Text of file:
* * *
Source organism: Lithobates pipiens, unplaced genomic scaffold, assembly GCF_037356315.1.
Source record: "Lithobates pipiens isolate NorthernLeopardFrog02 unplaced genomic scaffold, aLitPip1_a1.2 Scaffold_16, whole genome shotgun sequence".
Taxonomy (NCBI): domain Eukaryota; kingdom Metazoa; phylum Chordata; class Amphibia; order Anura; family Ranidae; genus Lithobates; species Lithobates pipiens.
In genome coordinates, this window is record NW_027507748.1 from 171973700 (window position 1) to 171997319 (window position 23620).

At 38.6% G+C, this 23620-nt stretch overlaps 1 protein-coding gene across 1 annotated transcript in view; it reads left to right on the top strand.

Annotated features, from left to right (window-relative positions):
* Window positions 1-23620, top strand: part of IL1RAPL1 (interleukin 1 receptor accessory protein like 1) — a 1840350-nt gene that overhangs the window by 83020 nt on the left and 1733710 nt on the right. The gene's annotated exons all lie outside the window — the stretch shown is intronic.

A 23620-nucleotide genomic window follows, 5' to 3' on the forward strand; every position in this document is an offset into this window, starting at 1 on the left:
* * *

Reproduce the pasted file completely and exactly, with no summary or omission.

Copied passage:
Source organism: Lithobates pipiens, unplaced genomic scaffold, assembly GCF_037356315.1.
Source record: "Lithobates pipiens isolate NorthernLeopardFrog02 unplaced genomic scaffold, aLitPip1_a1.2 Scaffold_16, whole genome shotgun sequence".
Taxonomy (NCBI): domain Eukaryota; kingdom Metazoa; phylum Chordata; class Amphibia; order Anura; family Ranidae; genus Lithobates; species Lithobates pipiens.
In genome coordinates, this window is record NW_027507748.1 from 171973700 (window position 1) to 171997319 (window position 23620).

At 38.6% G+C, this 23620-nt stretch overlaps 1 protein-coding gene across 1 annotated transcript in view; it reads left to right on the top strand.

Annotated features, from left to right (window-relative positions):
* Window positions 1-23620, top strand: part of IL1RAPL1 (interleukin 1 receptor accessory protein like 1) — a 1840350-nt gene that overhangs the window by 83020 nt on the left and 1733710 nt on the right. The gene's annotated exons all lie outside the window — the stretch shown is intronic.

A 23620-nucleotide genomic window follows, 5' to 3' on the forward strand; every position in this document is an offset into this window, starting at 1 on the left: